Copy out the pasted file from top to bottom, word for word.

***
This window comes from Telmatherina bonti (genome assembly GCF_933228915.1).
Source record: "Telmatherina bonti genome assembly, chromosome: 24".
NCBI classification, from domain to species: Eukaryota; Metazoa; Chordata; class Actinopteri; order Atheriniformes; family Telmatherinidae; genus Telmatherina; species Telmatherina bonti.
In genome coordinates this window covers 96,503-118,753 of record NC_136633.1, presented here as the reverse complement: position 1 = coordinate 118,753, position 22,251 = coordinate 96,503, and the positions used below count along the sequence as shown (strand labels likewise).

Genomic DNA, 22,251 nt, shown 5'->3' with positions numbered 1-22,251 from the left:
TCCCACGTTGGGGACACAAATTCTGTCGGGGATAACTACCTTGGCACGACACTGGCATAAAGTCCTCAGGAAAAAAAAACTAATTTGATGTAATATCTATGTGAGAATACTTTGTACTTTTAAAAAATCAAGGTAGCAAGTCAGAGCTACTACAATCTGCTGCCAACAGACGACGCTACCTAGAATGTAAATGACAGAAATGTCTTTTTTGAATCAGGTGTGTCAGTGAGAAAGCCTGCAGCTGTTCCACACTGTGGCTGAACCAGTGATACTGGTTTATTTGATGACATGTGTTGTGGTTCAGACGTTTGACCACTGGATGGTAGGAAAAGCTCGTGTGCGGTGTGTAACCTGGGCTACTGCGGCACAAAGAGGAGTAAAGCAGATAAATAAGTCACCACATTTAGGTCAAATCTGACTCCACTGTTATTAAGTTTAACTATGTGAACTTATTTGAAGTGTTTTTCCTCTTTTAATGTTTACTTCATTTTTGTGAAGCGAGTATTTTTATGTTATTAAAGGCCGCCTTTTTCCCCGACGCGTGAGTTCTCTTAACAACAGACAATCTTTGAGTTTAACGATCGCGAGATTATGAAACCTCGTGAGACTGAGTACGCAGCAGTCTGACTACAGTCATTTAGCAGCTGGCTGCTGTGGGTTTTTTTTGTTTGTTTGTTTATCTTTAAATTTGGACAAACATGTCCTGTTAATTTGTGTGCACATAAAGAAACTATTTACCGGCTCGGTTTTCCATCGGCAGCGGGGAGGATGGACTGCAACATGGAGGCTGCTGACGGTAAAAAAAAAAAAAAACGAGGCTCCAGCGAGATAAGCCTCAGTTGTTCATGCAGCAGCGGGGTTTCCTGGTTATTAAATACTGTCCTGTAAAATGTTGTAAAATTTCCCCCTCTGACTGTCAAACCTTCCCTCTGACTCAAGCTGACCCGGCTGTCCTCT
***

This window comes from Telmatherina bonti (genome assembly GCF_933228915.1).
Source record: "Telmatherina bonti genome assembly, chromosome: 24".
NCBI classification, from domain to species: Eukaryota; Metazoa; Chordata; class Actinopteri; order Atheriniformes; family Telmatherinidae; genus Telmatherina; species Telmatherina bonti.
In genome coordinates this window covers 96,503-118,753 of record NC_136633.1, presented here as the reverse complement: position 1 = coordinate 118,753, position 22,251 = coordinate 96,503, and the positions used below count along the sequence as shown (strand labels likewise).

Genomic DNA, 22,251 nt, shown 5'->3' with positions numbered 1-22,251 from the left:
TCCCACGTTGGGGACACAAATTCTGTCGGGGATAACTACCTTGGCACGACACTGGCATAAAGTCCTCAGGAAAAAAAAACTAATTTGATGTAATATCTATGTGAGAATACTTTGTACTTTTAAAAAATCAAGGTAGCAAGTCAGAGCTACTACAATCTGCTGCCAACAGACGACGCTACCTAGAATGTAAATGACAGAAATGTCTTTTTTGAATCAGGTGTGTCAGTGAGAAAGCCTGCAGCTGTTCCACACTGTGGCTGAACCAGTGATACTGGTTTATTTGATGACATGTGTTGTGGTTCAGACGTTTGACCACTGGATGGTAGGAAAAGCTCGTGTGCGGTGTGTAACCTGGGCTACTGCGGCACAAAGAGGAGTAAAGCAGATAAATAAGTCACCACATTTAGGTCAAATCTGACTCCACTGTTATTAAGTTTAACTATGTGAACTTATTTGAAGTGTTTTTCCTCTTTTAATGTTTACTTCATTTTTGTGAAGCGAGTATTTTTATGTTATTAAAGGCCGCCTTTTTCCCCGACGCGTGAGTTCTCTTAACAACAGACAATCTTTGAGTTTAACGATCGCGAGATTATGAAACCTCGTGAGACTGAGTACGCAGCAGTCTGACTACAGTCATTTAGCAGCTGGCTGCTGTGGGTTTTTTTTGTTTGTTTGTTTATCTTTAAATTTGGACAAACATGTCCTGTTAATTTGTGTGCACATAAAGAAACTATTTACCGGCTCGGTTTTCCATCGGCAGCGGGGAGGATGGACTGCAACATGGAGGCTGCTGACGGTAAAAAAAAAAAAAAACGAGGCTCCAGCGAGATAAGCCTCAGTTGTTCATGCAGCAGCGGGGTTTCCTGGTTATTAAATACTGTCCTGTAAAATGTTGTAAAATTTCCCCCTCTGACTGTCAAACCTTCCCTCTGACTCAAGCTGACCCGGCTGTCCTCT